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    Among the great, but mostly hidden, treasures of the late-Romantic organ repertoire is the oeuvre of Sir Charles Villiers Stanford. The neglect of this music (even most organists are conversant with only a small portion, if any, of it) accords with the curious nature of Stanford’s more general reputation. Although his name has never entirely faded from public consciousness – any encyclopaedia article about British musical history will include him – regrettably little of his output has won a big public, except for his contributions to Anglican choralism. Before his non-Anglican works began appearing in large numbers on Compact Disc during the 1990s, the situation was still worse. The present thesis explores several factors that made Stanford’s contributions to organ music distinctive. (Most of these contributions date from well after Stanford ceased playing the instrument on a regular basis.) His Irish upbringing put him at one remove from his English colleagues. Subsequently his German training differed a good deal from the tuition that most English cathedral organists experienced in his own time. Perhaps most important of all was Stanford’s multifaceted activity as a conductor and, most conspicuously, as a pedagogue. Much of the neglect that still surrounds most of his creations is connected to numerous historians’ over-emphasis upon his teaching: an over-emphasis that Stanford’s own son deplored. After supplying in Chapter Two biographical information which indicates the most significant of Stanford’s formative influences, I furnish in Chapter Three details of organ composition in nineteenth-century Europe as a whole, and Victorian Britain specifically. I discuss the symbiotic relationship between increasingly elaborate organ construction – the impact of Aristide Cavaillé-Coll’s structural innovations could be felt well beyond France, as I note in some detail – and the increasingly symphonic character of much nineteenth-century organ music. In addition, I discuss the rise of concert organists, operating outside ecclesiastical environments, and Stanford’s own refusal to undertake regular organ-playing duties after the 1890s. All these factors must be considered in any discussion of Stanford’s works for (to quote Mozart’s phrase) ‘the King of Instruments.’ The fact that Stanford had so complex – not to say agonised – a relationship with both his native land and his adopted land has made it necessary for me to allude, in Chapter Four, to several twentieth-century and twenty-first-century theorists of nationalism. Stanford’s attitude towards music’s past was likewise complex: he avoided both pastiche on the one hand, and on the other hand undue trepidation towards his precursors’ achievements. In Chapters Five and Six, I concentrate on detailed score-based analysis of as many Stanford organ works as the space constraints of a thesis permit me to consider. These two chapters represent the core of the present document (a complete list of Stanford’s organ compositions can be found in an appendix on page 228). Much of the chapters’ content derives from my own experience as an organist in Australia, one whose repertoire – in churches, in recitals, and on CD – has included various Stanford pieces. My approach to the analysis has been to divide the relevant material according to the functions that Stanford had in mind for it: he clearly intended some of it for church use, while some of it (in particular the five sonatas) he just as clearly intended for recital use. With Chapter Seven I trace Stanford’s reception history, which on several counts is unlike that of any other British composer. I examine the wider cultural factors which long made this history problematic, and still other cultural factors (of more recent origin) which suggest that at last Stanford’s time has come. Vaughan Williams’s 1952 prophecy ‘I believe that he [Stanford] will return again’ is more plausible in 2021 than it had been at any time since Stanford’s own death ninety-seven years ago. The concluding Chapter Eight points to further profitable lines of Stanford-related research, and it stresses Stanford’s own importance for those who would seek a more rounded view of Victorian-Edwardian music than habitually prevails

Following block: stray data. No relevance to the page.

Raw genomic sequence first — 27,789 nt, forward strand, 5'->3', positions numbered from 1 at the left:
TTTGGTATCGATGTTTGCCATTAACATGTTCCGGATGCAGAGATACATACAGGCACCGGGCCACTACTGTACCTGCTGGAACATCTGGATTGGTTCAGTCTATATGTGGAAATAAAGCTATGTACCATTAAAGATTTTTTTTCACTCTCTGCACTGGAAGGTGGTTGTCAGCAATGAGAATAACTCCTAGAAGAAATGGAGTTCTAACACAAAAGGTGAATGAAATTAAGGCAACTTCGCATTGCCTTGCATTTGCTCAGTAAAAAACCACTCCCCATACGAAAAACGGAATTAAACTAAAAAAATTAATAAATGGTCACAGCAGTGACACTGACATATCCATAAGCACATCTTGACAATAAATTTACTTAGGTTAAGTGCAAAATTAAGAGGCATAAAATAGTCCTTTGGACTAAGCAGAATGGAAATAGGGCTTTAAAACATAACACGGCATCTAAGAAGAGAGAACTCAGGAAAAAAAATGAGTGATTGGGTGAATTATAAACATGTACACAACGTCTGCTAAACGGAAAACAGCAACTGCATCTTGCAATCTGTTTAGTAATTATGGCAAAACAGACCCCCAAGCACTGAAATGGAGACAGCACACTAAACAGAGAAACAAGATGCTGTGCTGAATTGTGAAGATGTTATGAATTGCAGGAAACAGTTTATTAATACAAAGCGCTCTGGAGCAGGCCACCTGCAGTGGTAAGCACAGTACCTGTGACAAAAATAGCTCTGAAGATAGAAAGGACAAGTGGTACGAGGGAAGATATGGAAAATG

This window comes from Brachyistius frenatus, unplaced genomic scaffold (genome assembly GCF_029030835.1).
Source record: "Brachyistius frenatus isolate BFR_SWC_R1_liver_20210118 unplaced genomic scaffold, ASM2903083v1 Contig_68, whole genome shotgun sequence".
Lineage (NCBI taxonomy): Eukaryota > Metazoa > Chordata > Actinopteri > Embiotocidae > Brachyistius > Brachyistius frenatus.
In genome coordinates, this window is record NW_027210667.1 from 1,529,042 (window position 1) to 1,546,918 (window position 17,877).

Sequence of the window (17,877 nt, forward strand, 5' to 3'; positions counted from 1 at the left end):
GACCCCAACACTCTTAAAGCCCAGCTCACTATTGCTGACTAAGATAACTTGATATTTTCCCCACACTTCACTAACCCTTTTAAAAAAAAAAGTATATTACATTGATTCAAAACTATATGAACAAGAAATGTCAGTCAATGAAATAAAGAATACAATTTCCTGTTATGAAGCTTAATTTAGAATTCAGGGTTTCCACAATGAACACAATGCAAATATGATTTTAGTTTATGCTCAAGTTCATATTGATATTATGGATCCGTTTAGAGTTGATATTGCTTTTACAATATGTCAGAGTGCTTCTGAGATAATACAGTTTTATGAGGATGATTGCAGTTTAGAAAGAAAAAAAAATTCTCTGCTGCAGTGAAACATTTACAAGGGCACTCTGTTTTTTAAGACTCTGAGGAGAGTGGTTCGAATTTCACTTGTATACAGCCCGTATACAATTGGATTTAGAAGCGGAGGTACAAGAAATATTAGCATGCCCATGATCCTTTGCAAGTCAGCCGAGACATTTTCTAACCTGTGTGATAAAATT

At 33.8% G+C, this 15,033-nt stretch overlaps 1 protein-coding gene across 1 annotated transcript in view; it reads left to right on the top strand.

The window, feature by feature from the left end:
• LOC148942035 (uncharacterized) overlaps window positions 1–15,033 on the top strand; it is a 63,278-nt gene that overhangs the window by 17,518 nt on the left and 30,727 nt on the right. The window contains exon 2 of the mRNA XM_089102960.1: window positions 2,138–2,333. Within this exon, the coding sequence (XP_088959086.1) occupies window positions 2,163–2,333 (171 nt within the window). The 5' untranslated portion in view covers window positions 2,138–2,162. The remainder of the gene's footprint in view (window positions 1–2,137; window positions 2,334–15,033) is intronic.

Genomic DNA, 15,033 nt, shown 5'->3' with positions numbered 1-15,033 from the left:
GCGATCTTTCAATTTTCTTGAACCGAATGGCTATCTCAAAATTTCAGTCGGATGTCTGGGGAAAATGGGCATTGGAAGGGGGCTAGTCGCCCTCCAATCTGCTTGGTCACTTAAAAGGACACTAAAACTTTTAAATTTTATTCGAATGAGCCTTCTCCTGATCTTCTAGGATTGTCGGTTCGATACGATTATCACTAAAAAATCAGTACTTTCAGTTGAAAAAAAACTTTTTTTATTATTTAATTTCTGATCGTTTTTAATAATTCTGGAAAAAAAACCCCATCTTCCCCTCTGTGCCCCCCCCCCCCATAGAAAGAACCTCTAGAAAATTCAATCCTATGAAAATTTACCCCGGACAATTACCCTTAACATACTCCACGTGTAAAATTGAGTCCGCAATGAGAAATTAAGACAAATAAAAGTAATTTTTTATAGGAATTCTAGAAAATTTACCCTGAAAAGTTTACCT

Calf and Heifer Feeding and Management

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    From birth to first calving, the replacement heifer undergoes tremendous changes anatomically as well as in feeding and management practices. The calf changes from being a pseudo-monogastric to a full ruminant within a period of two months. During the same period, the calf is fed colostrum, milk, or milk replacer, and starter with or without hay. Notably, the lifetime milk production and health of a dairy cow is highly dependent on early life nutrition and management of the calf and, subsequently, the heifer. Hence, animal scientists continue to investigate critical areas such as colostrum feeding, the level of liquid feeding, gut microbial succession, energy and protein levels, housing, health management, and their interactions with the animal in an effort to help dairy producers raise successful and sustainable dairy enterprises

    50 Years Celebrating Earth, Atmosphere, Astronomy, and Oceans: Stories of a Great Department